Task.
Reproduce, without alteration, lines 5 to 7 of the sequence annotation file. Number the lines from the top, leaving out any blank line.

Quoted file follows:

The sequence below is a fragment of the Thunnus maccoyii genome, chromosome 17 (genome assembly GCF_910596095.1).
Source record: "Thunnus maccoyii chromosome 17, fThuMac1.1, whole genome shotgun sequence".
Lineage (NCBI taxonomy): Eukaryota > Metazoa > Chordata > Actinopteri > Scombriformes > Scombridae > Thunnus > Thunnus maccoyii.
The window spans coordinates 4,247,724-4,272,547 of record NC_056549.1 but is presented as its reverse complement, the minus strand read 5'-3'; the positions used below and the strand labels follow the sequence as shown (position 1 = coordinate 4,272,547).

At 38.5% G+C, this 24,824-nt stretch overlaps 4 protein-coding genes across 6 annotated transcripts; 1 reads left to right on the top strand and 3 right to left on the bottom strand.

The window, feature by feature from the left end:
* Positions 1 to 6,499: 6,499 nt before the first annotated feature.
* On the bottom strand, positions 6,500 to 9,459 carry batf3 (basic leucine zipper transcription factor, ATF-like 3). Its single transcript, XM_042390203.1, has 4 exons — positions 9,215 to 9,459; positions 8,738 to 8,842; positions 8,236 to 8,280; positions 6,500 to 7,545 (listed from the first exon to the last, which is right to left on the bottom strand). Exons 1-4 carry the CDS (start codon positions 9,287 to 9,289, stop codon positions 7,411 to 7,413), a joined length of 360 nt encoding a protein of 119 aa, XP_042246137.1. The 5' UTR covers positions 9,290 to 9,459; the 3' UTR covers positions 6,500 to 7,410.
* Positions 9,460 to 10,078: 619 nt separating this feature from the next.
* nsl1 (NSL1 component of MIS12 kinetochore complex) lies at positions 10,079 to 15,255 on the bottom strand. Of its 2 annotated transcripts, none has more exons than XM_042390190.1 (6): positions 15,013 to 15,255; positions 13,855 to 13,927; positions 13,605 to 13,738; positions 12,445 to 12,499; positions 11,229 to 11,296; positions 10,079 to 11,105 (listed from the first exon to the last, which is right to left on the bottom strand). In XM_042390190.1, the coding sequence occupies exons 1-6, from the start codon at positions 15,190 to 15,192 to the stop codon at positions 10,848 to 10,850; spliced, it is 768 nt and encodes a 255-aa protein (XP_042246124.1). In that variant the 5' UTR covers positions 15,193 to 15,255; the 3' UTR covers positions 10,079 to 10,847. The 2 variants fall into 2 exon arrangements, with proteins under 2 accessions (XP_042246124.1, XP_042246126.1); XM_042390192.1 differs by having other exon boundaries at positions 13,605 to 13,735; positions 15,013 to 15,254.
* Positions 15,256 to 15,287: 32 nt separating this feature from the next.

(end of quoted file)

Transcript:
At 38.5% G+C, this 24,824-nt stretch overlaps 4 protein-coding genes across 6 annotated transcripts; 1 reads left to right on the top strand and 3 right to left on the bottom strand.

The window, feature by feature from the left end:
* Positions 1 to 6,499: 6,499 nt before the first annotated feature.